JBN.S: – How can we get young people interested in jazz when most of the standard tunes are from half-a-century ago?

TH: – There is a lot of new jazz that came out of the past 30 years and there is a lot great new jazz being born right now. Jazz in 21st century could incorporate many genres in it self and in my opinion a lot of young people are interested in it.

JBN.S: – What are your hopes and fears for the future of?

TH: – My hopes are that jazz music will always see new horizons and we will see genius musicians in the future. The biggest concern for the future jazz musician should be to always love the music they are playing and have one thing they are teaching the next generation and what should matter is what they will leave behind after they are gone.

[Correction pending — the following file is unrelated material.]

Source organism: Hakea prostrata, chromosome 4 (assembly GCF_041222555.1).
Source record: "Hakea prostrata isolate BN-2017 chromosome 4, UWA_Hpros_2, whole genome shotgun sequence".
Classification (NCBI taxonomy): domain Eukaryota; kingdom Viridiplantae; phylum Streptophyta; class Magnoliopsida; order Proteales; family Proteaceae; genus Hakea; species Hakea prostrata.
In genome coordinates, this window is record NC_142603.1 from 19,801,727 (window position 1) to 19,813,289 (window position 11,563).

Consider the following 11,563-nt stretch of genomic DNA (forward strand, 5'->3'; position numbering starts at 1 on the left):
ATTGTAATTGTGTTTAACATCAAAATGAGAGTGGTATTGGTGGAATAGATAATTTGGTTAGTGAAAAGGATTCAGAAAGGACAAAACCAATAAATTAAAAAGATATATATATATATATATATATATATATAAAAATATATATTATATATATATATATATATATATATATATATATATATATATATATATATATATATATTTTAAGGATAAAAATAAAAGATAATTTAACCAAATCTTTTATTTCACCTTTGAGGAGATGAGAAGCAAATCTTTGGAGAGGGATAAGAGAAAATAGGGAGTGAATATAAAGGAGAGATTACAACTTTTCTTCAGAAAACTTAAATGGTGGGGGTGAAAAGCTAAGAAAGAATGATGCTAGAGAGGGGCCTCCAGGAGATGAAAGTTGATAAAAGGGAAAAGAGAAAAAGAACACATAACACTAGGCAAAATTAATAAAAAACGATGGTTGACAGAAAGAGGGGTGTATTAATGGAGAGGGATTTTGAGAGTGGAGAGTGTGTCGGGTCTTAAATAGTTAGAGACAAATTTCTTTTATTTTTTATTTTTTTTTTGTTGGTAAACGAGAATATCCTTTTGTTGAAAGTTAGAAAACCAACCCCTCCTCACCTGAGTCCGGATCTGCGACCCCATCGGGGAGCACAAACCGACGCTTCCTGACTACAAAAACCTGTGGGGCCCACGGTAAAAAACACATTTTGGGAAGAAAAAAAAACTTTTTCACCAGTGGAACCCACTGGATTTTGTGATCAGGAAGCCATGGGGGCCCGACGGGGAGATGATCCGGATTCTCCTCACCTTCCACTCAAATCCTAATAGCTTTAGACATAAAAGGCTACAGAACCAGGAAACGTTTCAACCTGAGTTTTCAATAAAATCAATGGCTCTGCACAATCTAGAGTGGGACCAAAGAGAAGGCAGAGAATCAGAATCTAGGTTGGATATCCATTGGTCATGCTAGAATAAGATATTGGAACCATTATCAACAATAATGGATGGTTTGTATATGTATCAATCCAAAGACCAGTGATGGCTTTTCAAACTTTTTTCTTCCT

JBN.S: – What’s the next musical frontier for you?

TH: – I have a lot of ideas and recorded pieces of unfinished music that I am constantly working on and also making new pieces. So there is so much work to be done and so many albums to make. The next one will most likely be a trio album though.

JBN.S: – Are there any similarities between the blues/jazz and the genres of local folk music and traditional forms?